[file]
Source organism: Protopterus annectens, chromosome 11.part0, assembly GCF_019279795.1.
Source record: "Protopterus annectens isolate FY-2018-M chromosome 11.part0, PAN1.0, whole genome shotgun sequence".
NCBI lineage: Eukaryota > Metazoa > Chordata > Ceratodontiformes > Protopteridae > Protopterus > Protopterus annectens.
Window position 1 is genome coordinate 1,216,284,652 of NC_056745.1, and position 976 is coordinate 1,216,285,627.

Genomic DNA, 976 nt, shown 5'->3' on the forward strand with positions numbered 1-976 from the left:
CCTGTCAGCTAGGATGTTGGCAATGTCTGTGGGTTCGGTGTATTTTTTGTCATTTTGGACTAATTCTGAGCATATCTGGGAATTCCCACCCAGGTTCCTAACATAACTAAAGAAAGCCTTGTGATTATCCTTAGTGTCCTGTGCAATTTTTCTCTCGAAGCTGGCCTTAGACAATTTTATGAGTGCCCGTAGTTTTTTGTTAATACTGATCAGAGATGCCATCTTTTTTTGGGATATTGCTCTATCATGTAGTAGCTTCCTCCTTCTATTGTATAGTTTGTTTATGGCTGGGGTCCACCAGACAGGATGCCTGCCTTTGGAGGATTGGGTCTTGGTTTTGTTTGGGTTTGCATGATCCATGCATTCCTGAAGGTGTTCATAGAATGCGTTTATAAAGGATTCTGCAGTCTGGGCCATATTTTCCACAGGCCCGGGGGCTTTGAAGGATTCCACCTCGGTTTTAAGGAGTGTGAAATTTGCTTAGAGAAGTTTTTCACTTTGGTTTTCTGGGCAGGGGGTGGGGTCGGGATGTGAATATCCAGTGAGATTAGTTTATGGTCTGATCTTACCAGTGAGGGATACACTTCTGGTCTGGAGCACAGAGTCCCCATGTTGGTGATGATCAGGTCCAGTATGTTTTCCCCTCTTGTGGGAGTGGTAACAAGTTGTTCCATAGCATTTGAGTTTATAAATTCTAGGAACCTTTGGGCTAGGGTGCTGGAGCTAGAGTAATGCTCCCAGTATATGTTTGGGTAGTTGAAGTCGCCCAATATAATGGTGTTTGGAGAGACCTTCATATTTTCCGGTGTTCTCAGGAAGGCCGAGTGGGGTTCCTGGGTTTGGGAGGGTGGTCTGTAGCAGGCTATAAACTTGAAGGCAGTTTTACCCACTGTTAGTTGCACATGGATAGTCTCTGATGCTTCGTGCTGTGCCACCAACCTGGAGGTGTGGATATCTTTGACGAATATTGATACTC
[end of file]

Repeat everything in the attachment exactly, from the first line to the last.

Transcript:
Source organism: Protopterus annectens, chromosome 11.part0, assembly GCF_019279795.1.
Source record: "Protopterus annectens isolate FY-2018-M chromosome 11.part0, PAN1.0, whole genome shotgun sequence".
NCBI lineage: Eukaryota > Metazoa > Chordata > Ceratodontiformes > Protopteridae > Protopterus > Protopterus annectens.
Window position 1 is genome coordinate 1,216,284,652 of NC_056745.1, and position 976 is coordinate 1,216,285,627.

Genomic DNA, 976 nt, shown 5'->3' on the forward strand with positions numbered 1-976 from the left:
CCTGTCAGCTAGGATGTTGGCAATGTCTGTGGGTTCGGTGTATTTTTTGTCATTTTGGACTAATTCTGAGCATATCTGGGAATTCCCACCCAGGTTCCTAACATAACTAAAGAAAGCCTTGTGATTATCCTTAGTGTCCTGTGCAATTTTTCTCTCGAAGCTGGCCTTAGACAATTTTATGAGTGCCCGTAGTTTTTTGTTAATACTGATCAGAGATGCCATCTTTTTTTGGGATATTGCTCTATCATGTAGTAGCTTCCTCCTTCTATTGTATAGTTTGTTTATGGCTGGGGTCCACCAGACAGGATGCCTGCCTTTGGAGGATTGGGTCTTGGTTTTGTTTGGGTTTGCATGATCCATGCATTCCTGAAGGTGTTCATAGAATGCGTTTATAAAGGATTCTGCAGTCTGGGCCATATTTTCCACAGGCCCGGGGGCTTTGAAGGATTCCACCTCGGTTTTAAGGAGTGTGAAATTTGCTTAGAGAAGTTTTTCACTTTGGTTTTCTGGGCAGGGGGTGGGGTCGGGATGTGAATATCCAGTGAGATTAGTTTATGGTCTGATCTTACCAGTGAGGGATACACTTCTGGTCTGGAGCACAGAGTCCCCATGTTGGTGATGATCAGGTCCAGTATGTTTTCCCCTCTTGTGGGAGTGGTAACAAGTTGTTCCATAGCATTTGAGTTTATAAATTCTAGGAACCTTTGGGCTAGGGTGCTGGAGCTAGAGTAATGCTCCCAGTATATGTTTGGGTAGTTGAAGTCGCCCAATATAATGGTGTTTGGAGAGACCTTCATATTTTCCGGTGTTCTCAGGAAGGCCGAGTGGGGTTCCTGGGTTTGGGAGGGTGGTCTGTAGCAGGCTATAAACTTGAAGGCAGTTTTACCCACTGTTAGTTGCACATGGATAGTCTCTGATGCTTCGTGCTGTGCCACCAACCTGGAGGTGTGGATATCTTTGACGAATATTGATACTC